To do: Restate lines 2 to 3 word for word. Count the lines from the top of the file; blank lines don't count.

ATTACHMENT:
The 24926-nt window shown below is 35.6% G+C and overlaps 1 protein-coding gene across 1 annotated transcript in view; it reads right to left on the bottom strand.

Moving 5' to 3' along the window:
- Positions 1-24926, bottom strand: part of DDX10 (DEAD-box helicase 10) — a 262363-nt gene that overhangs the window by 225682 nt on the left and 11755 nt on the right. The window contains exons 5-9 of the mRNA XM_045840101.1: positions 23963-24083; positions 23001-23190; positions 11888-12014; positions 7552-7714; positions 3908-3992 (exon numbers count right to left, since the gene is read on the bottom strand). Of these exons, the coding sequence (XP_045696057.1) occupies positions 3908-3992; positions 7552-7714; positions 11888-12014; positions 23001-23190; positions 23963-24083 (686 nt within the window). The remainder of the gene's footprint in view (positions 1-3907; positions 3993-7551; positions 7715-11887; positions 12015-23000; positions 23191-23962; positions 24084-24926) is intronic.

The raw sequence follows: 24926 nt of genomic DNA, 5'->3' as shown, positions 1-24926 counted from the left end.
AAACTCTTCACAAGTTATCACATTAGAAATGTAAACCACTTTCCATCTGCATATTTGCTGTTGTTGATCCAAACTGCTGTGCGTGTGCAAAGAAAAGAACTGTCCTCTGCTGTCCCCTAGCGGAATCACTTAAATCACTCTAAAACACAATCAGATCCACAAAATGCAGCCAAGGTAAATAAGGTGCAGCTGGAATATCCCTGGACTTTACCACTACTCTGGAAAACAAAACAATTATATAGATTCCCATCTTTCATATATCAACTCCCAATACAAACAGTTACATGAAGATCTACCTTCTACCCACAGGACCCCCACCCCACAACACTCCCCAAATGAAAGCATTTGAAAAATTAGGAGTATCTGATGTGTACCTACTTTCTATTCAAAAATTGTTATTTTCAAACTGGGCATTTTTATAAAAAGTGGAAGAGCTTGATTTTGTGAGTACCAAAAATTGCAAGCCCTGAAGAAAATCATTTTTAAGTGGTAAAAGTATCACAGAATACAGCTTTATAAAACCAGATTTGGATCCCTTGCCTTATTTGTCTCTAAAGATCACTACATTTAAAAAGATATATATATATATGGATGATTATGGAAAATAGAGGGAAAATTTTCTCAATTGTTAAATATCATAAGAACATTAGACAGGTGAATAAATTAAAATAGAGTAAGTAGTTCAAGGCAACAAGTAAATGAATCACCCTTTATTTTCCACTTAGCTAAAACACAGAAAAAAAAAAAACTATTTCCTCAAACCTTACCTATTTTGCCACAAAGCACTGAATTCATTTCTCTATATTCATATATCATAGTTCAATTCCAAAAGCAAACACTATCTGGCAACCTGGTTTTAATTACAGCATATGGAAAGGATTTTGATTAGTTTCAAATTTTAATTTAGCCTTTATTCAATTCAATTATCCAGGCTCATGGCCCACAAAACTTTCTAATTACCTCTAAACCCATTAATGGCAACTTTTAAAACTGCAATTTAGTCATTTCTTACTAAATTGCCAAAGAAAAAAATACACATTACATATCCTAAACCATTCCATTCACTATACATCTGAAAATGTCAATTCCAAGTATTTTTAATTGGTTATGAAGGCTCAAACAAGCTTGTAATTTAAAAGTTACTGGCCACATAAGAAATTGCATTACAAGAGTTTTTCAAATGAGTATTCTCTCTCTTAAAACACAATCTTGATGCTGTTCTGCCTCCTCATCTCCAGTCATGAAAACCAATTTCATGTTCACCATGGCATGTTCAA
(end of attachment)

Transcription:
Moving 5' to 3' along the window:
- Positions 1-24926, bottom strand: part of DDX10 (DEAD-box helicase 10) — a 262363-nt gene that overhangs the window by 225682 nt on the left and 11755 nt on the right. The window contains exons 5-9 of the mRNA XM_045840101.1: positions 23963-24083; positions 23001-23190; positions 11888-12014; positions 7552-7714; positions 3908-3992 (exon numbers count right to left, since the gene is read on the bottom strand). Of these exons, the coding sequence (XP_045696057.1) occupies positions 3908-3992; positions 7552-7714; positions 11888-12014; positions 23001-23190; positions 23963-24083 (686 nt within the window). The remainder of the gene's footprint in view (positions 1-3907; positions 3993-7551; positions 7715-11887; positions 12015-23000; positions 23191-23962; positions 24084-24926) is intronic.